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On a gray November day in 1851, the homesteading Denny party came ashore at Alki Beach in West Seattle and was greeted by none other than Chief Seattle himself. Seattle, whose Indian band lived on the nearby Duwamish River, would help the new settlers build a cabin to over-winter. Their encampment was temporary; most of the Denny party would later relocate near Pioneer Square and the current site of downtown Seattle.

Often overlooked by tourists staying downtown, Alki is perhaps the finest reason to visit West Seattle. The seawall route that hugs Elliott Bay offers panoramic views west to the mountains of the Olympic Peninsula and north towards downtown. The laid back neighborhood is almost like a Northwest piece of California, with sea kayaks and stand up paddle boards replacing surf boards. Poking around the narrow, winding back streets reveals a wide variety of character homes both old (think Victorian era and Craftsmen) and contemporary (progressive architect’s takes on the mid-century Modern building designs found up and down the west coast).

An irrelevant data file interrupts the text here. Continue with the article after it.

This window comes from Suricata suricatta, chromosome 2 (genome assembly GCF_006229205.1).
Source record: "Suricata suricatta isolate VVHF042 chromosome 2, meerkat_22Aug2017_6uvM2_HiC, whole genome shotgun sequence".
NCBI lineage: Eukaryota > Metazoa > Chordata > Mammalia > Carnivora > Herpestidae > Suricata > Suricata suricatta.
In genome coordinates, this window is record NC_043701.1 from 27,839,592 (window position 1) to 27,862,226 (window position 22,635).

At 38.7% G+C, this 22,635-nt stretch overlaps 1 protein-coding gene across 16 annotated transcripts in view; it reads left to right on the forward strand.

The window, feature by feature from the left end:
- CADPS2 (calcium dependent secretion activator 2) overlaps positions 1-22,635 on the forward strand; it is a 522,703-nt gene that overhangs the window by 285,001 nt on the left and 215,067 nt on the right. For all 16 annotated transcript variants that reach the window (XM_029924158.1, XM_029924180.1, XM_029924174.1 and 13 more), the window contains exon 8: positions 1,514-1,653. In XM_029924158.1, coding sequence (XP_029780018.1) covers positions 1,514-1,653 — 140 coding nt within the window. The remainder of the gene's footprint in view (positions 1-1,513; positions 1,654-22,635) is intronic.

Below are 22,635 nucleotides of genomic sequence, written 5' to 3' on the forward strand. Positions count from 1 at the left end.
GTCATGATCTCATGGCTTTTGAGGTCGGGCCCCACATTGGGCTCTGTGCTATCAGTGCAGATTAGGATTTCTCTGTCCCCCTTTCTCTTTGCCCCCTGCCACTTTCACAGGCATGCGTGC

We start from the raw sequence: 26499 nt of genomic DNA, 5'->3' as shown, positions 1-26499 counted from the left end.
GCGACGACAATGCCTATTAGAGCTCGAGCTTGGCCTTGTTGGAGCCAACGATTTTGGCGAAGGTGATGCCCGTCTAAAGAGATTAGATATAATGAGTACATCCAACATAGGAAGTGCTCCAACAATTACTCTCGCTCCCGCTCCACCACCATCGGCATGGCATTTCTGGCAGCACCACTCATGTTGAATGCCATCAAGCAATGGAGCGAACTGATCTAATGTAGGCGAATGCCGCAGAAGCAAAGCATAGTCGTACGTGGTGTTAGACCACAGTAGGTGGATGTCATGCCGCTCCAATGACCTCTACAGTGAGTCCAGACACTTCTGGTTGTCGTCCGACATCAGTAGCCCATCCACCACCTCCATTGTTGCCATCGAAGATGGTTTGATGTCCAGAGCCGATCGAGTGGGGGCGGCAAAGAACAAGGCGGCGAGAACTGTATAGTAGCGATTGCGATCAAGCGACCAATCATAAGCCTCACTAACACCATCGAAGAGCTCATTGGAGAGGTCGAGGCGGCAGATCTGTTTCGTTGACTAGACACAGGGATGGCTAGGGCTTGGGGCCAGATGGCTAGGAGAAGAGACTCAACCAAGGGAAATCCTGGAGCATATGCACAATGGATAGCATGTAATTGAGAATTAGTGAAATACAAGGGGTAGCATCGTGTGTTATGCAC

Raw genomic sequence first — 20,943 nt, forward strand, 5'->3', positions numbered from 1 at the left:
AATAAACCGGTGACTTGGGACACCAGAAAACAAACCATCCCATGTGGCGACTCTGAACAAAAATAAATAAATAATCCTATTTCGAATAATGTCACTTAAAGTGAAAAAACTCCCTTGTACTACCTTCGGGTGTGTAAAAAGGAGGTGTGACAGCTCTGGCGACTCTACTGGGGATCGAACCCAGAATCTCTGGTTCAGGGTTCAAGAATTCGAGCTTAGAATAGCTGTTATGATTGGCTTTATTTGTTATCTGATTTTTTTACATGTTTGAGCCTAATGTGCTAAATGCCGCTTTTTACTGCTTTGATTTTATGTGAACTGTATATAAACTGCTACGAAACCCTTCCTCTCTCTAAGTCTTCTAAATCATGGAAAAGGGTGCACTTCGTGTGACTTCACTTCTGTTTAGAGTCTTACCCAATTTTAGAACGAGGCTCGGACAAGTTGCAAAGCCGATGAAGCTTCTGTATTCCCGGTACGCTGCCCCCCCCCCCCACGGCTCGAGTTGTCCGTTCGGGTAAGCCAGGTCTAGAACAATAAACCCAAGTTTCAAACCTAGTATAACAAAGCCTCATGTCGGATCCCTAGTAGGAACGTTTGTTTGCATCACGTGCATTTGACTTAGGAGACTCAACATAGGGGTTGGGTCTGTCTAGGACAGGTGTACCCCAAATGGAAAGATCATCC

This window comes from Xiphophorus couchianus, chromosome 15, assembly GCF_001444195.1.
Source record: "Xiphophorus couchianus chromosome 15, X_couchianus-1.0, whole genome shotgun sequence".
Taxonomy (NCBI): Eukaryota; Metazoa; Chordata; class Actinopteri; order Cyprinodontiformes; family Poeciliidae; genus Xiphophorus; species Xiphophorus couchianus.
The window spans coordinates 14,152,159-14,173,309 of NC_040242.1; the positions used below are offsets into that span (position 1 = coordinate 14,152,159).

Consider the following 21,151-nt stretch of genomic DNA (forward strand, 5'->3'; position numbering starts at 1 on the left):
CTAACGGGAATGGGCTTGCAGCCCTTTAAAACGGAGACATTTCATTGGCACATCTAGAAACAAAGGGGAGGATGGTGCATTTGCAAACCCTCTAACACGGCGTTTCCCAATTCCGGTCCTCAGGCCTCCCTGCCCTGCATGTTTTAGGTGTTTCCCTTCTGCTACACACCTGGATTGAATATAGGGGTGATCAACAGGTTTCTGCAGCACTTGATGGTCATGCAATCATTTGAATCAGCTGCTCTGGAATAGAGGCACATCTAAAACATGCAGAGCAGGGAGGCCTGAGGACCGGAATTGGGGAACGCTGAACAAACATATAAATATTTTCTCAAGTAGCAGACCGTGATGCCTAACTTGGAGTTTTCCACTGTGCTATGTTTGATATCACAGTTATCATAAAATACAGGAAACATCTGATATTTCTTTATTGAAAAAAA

While Elliott Bay is pretty chilly for swimming, even during midsummer, the nearby Olympic-sized outdoor swimming pool is one of the city’s purest joys.

Fun fact: The original settlers, tongue planted firmly in cheek, renamed Alki as “New York”. In 2008, a bronze replica of the Statue of Liberty (facing west) was erected nearby.